Yes!! Studies have shown the efficacy of taking a concentrated turmeric formulation (4). Turmeric contains Curcumins which have been shown to reduce inflammatory cascades in the early phases of inflammation. It is not heat stable so cooking will nullify it’s effects. So a curry on the way home is not good practice. It won’t act instantly like a drug but is a useful supplement to help with a number of problems caused by inflammation if taken daily. We stock it as part of our holistic approach to improving musculo-skeletal health.
For more information on any of the above topics contact us on 01202 733355 or email us.
(1) Machado GC, Maher CG, Ferreira PH et al. Efficacy and safety of paracetamol for spinal pain and osteoarthritis: systematic review and meta-analysis of randomised placebo controlled trials.The BMJ 2015;350:h1225. doi:10.1136/bmj.h1225.
If I asked you what was the most important vitamin for fighting colds what would your answer be? Many people think it’s Vitamin C. It is certainly important in helping to mop up free radicals which cause damage through a process known as oxidative stress, but it’s not the most important. Vitamin D3 has been shown to boost immune function thereby helping you fight the invaders before they get a foot hold. To put it another way, Vitamin C helps you fight the effects of the chemicals released by inflammation, vitamin D3 helps to stop it in the first place.
Vitamin D3 is synthesized in the skin when exposed to sunlight. Vitamin D2 is found in plants. Vitamin D has long been known to support the absorption of calcium and formation of bone. A deficiency leads to softening of the bones and Ricketts (bandy legs). This disease is on the increase again, due to people covering up for cultural reasons and lack of sunlight in higher latitudes, especially for those of darker skin.
More recently Vitamin D3′s role in immune function regulation has been studied extensively and new research is confirming it’s importance as a vital supplement. Poor immune function obviously can leave you more susceptible to infections such as the common cold and flu. It can also reduce your ability to recognise and destroy cancerous cells, and can lead to the development of auto-immune disorders where your immune system actually attacks your own body. This process has been implicated in some inflammatory arthritis, multiple scerosis, systemic lupus. A correlation has been found between low levels of Vitamin D3 and all of these disease processes. In addition macular degeneration (blindness), hayfever, chronic rhinitis have all shown signs of being affected by low vitamin D3 levels.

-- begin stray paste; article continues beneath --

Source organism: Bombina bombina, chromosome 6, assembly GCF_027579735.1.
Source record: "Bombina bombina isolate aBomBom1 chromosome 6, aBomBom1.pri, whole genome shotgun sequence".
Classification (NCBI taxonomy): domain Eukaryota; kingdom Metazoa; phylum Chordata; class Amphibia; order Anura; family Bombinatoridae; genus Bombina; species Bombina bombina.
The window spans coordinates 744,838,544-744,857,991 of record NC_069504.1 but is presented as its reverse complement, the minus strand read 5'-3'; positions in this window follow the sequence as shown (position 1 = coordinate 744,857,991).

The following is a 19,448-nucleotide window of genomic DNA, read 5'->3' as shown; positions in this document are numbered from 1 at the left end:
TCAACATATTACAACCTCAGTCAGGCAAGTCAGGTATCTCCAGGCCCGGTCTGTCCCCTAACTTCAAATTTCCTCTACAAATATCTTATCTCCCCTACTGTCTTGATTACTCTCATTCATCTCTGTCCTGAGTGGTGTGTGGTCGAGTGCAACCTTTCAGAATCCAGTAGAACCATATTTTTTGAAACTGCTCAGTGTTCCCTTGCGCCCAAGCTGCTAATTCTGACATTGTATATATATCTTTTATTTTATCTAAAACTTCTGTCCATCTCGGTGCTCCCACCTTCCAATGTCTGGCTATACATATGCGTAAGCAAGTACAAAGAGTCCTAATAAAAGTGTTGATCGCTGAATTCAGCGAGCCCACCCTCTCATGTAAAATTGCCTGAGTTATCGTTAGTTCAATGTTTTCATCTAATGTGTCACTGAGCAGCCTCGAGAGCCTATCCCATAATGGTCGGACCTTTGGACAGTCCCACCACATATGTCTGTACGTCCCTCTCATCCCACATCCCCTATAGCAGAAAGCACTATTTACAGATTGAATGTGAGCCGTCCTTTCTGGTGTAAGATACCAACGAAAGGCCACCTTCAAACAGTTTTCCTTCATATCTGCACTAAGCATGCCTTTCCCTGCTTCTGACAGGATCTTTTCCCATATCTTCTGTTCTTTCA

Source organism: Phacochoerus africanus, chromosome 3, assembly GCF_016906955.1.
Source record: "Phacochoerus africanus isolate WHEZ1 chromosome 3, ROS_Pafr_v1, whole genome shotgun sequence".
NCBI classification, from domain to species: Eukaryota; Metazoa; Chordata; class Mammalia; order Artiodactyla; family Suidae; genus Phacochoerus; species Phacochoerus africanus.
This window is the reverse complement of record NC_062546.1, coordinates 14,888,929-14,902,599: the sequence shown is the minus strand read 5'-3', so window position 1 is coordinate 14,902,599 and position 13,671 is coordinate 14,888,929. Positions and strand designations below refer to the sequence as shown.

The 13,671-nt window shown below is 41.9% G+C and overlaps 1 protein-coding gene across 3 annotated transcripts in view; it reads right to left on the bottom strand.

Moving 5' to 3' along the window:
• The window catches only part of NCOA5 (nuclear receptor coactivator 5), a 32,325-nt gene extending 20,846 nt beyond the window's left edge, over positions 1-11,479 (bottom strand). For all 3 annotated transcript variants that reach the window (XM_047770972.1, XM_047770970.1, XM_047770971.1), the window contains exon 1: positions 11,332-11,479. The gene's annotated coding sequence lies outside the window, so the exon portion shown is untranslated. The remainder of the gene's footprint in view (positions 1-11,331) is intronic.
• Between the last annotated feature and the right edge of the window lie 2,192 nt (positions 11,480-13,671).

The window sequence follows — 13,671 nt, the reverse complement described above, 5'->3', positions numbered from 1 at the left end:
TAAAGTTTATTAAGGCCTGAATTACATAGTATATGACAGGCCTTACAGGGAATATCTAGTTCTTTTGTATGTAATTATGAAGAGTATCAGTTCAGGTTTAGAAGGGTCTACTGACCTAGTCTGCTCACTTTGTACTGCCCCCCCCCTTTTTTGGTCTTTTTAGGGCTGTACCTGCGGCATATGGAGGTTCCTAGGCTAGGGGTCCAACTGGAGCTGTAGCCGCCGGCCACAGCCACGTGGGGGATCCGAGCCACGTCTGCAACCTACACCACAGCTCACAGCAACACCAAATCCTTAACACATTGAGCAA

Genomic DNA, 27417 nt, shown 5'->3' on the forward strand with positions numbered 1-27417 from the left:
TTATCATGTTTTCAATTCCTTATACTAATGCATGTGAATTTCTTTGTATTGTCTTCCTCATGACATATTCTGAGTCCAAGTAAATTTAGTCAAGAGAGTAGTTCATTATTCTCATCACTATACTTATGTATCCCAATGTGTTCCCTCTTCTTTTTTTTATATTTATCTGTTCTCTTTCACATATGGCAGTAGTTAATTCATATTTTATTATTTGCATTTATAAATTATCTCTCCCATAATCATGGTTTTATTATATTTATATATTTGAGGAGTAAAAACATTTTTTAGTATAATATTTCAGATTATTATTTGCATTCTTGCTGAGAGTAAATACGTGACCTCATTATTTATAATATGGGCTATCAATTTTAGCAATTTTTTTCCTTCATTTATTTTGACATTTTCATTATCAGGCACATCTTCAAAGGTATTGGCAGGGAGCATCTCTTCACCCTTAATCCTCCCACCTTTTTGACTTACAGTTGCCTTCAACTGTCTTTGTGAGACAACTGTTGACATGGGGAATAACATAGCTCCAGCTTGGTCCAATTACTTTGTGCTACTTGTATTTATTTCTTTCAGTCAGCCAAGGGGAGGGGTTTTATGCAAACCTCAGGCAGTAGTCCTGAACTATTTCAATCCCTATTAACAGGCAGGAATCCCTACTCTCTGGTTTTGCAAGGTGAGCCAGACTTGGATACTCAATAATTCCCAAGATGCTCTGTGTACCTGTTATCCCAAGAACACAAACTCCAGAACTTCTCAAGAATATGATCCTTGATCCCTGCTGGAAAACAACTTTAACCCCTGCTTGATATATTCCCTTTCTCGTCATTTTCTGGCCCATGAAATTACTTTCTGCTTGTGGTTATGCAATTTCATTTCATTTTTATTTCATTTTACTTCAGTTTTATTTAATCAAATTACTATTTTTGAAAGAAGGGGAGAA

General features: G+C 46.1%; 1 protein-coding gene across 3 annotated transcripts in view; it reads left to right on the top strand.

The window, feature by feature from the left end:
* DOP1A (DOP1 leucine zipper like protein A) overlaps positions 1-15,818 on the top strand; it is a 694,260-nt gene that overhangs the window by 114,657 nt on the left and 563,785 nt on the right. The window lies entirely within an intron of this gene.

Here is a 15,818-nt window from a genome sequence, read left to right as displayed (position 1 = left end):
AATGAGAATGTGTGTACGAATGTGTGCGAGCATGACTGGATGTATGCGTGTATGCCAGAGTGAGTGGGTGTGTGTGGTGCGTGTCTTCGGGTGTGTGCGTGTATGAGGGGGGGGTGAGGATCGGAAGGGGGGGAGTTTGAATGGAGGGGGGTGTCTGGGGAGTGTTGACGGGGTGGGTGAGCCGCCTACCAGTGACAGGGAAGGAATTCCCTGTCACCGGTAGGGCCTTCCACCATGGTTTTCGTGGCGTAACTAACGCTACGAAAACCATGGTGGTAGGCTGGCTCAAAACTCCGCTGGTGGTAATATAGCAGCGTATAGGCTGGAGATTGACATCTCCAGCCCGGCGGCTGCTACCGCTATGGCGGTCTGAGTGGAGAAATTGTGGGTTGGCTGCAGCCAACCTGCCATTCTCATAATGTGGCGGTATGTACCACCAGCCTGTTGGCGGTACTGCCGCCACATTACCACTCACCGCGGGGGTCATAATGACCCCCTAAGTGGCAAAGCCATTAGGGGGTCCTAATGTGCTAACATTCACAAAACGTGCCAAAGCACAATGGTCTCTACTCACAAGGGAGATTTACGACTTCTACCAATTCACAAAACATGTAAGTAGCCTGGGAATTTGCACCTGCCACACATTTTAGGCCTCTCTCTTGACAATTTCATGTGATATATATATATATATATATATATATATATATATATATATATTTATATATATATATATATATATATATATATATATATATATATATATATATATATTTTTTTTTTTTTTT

This depends on your location, skin colour, diet and sun exposure. In the UK 90% of the population are below recommended levels. 75% of young adults are deemed deficient. 20-40% of young adults 19-24 years old, care home residents and children of British Asians have been found to have only a third of recommended levels. The amount needed varies according to who you read, the Endocrine Societies Clinical Practice Guidelines state from 400 iu to 800 iu as a daily requirement. With an optimum of 1000 iu to 1500 iu. In cases of deficiency 2000iu to 10000iu. You can read the guideline here. One thing is clear, if you are wrapped up for several months of the year in low sunlight you won’t be getting as much as in the summer.
Is this why you are more likely to have “bugs” in the winter? Is it also why cancers such as colo-rectal cancer are more common at higher lattitudes? There is also a possible link between latitude and multiple sclerosis and diabetes. Also have a look at this site which has a good deal more on the topic.
Natural food sources are oily fish, such as salmon and sardines and eggs. It is also in fortified cereals, spreads and powdered milk. The NHS site states that most people should have enough, but latest clinical guidelines dispute this. Supplementation should be 1000iu for babies and children (be aware that baby formula milk commonly contains vitamin D, so adjust accordingly). 1500-2000iu for adults 18+ years of age.
Generally because vitamin D deficiency is so widespread in the UK routine measurement is deemed unnecessary. A more cost-effective approach is routine supplementation with sensible sun exposure in the spring summer and autumn. High risk groups should be screened, these include people at high risk of inflammatory bowel disease, cystic fibrosis, gastric bypass patients and patients taking medication that effects vitamin D metabolism (anti-seizure meds, glucocorticoids, AIDS meds).
Historically there have been concerns as very high levels can be toxic and cause too high a level of calcium and phosphate in the blood leading to bone conditions. However it is now well established that toxicity is extremely rare. Doses of up to 10,000iu a day have been used for up to 5 months with no adverse effects, suggesting that only long-term over supplementation is an issue. However it is important to stick to the guidelines.
If you live in northern latitudes, are inside alot and use sunscreen extensively you won’t get enough from the sun. Especially with our weather!
There are many products on the market, I would recommend a natural food source variety and not a synthetic one. A quick search online should provide a wealth of information to help you choose.